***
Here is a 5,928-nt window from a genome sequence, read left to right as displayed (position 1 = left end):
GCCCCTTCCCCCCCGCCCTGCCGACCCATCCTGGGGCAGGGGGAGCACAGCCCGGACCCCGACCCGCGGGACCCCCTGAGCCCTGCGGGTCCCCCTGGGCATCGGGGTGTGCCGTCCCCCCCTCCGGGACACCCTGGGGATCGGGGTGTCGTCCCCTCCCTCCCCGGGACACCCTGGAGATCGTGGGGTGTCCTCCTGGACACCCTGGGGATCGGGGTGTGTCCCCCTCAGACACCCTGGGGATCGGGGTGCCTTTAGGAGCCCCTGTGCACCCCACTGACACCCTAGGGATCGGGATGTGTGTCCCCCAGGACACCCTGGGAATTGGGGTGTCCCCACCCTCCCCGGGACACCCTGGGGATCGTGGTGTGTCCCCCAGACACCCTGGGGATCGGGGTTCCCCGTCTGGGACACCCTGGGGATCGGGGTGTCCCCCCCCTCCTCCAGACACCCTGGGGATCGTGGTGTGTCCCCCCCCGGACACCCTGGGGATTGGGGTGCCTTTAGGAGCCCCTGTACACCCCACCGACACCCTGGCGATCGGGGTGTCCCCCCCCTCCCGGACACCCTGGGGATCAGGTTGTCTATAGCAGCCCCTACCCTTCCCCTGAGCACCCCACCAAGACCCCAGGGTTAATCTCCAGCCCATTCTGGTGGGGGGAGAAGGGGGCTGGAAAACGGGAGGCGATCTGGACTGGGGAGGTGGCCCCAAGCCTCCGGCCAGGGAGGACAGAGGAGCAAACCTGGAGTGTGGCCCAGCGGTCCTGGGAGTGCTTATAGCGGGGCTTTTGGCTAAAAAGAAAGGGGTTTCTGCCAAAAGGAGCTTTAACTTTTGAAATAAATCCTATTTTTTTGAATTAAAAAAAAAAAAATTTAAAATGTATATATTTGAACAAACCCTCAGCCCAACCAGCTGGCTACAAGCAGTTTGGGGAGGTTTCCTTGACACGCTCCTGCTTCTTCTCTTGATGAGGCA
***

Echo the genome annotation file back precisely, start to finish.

Here is a 5,928-nt window from a genome sequence, read left to right as displayed (position 1 = left end):
GCCCCTTCCCCCCCGCCCTGCCGACCCATCCTGGGGCAGGGGGAGCACAGCCCGGACCCCGACCCGCGGGACCCCCTGAGCCCTGCGGGTCCCCCTGGGCATCGGGGTGTGCCGTCCCCCCCTCCGGGACACCCTGGGGATCGGGGTGTCGTCCCCTCCCTCCCCGGGACACCCTGGAGATCGTGGGGTGTCCTCCTGGACACCCTGGGGATCGGGGTGTGTCCCCCTCAGACACCCTGGGGATCGGGGTGCCTTTAGGAGCCCCTGTGCACCCCACTGACACCCTAGGGATCGGGATGTGTGTCCCCCAGGACACCCTGGGAATTGGGGTGTCCCCACCCTCCCCGGGACACCCTGGGGATCGTGGTGTGTCCCCCAGACACCCTGGGGATCGGGGTTCCCCGTCTGGGACACCCTGGGGATCGGGGTGTCCCCCCCCTCCTCCAGACACCCTGGGGATCGTGGTGTGTCCCCCCCCGGACACCCTGGGGATTGGGGTGCCTTTAGGAGCCCCTGTACACCCCACCGACACCCTGGCGATCGGGGTGTCCCCCCCCTCCCGGACACCCTGGGGATCAGGTTGTCTATAGCAGCCCCTACCCTTCCCCTGAGCACCCCACCAAGACCCCAGGGTTAATCTCCAGCCCATTCTGGTGGGGGGAGAAGGGGGCTGGAAAACGGGAGGCGATCTGGACTGGGGAGGTGGCCCCAAGCCTCCGGCCAGGGAGGACAGAGGAGCAAACCTGGAGTGTGGCCCAGCGGTCCTGGGAGTGCTTATAGCGGGGCTTTTGGCTAAAAAGAAAGGGGTTTCTGCCAAAAGGAGCTTTAACTTTTGAAATAAATCCTATTTTTTTGAATTAAAAAAAAAAAAATTTAAAATGTATATATTTGAACAAACCCTCAGCCCAACCAGCTGGCTACAAGCAGTTTGGGGAGGTTTCCTTGACACGCTCCTGCTTCTTCTCTTGATGAGGCA